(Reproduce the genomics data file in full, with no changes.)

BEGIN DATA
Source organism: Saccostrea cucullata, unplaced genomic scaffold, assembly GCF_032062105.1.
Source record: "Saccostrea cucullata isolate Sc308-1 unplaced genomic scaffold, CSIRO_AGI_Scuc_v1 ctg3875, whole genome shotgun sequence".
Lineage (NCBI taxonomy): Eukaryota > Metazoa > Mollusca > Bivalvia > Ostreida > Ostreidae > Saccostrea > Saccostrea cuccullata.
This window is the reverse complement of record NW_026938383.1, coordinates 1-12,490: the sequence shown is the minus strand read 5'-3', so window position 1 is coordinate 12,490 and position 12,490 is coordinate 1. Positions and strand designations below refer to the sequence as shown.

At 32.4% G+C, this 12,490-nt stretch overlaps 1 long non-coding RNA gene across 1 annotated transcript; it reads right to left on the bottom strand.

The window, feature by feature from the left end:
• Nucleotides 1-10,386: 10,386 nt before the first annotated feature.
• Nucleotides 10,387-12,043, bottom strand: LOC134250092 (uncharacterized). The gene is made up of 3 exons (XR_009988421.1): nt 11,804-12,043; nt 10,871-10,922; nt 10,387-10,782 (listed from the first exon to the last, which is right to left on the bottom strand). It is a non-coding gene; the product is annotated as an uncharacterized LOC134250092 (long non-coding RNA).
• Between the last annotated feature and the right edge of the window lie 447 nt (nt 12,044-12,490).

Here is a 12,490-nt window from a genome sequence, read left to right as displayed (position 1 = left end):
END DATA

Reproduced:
Source organism: Saccostrea cucullata, unplaced genomic scaffold, assembly GCF_032062105.1.
Source record: "Saccostrea cucullata isolate Sc308-1 unplaced genomic scaffold, CSIRO_AGI_Scuc_v1 ctg3875, whole genome shotgun sequence".
Lineage (NCBI taxonomy): Eukaryota > Metazoa > Mollusca > Bivalvia > Ostreida > Ostreidae > Saccostrea > Saccostrea cuccullata.
This window is the reverse complement of record NW_026938383.1, coordinates 1-12,490: the sequence shown is the minus strand read 5'-3', so window position 1 is coordinate 12,490 and position 12,490 is coordinate 1. Positions and strand designations below refer to the sequence as shown.

At 32.4% G+C, this 12,490-nt stretch overlaps 1 long non-coding RNA gene across 1 annotated transcript; it reads right to left on the bottom strand.

The window, feature by feature from the left end:
• Nucleotides 1-10,386: 10,386 nt before the first annotated feature.
• Nucleotides 10,387-12,043, bottom strand: LOC134250092 (uncharacterized). The gene is made up of 3 exons (XR_009988421.1): nt 11,804-12,043; nt 10,871-10,922; nt 10,387-10,782 (listed from the first exon to the last, which is right to left on the bottom strand). It is a non-coding gene; the product is annotated as an uncharacterized LOC134250092 (long non-coding RNA).
• Between the last annotated feature and the right edge of the window lie 447 nt (nt 12,044-12,490).

Here is a 12,490-nt window from a genome sequence, read left to right as displayed (position 1 = left end):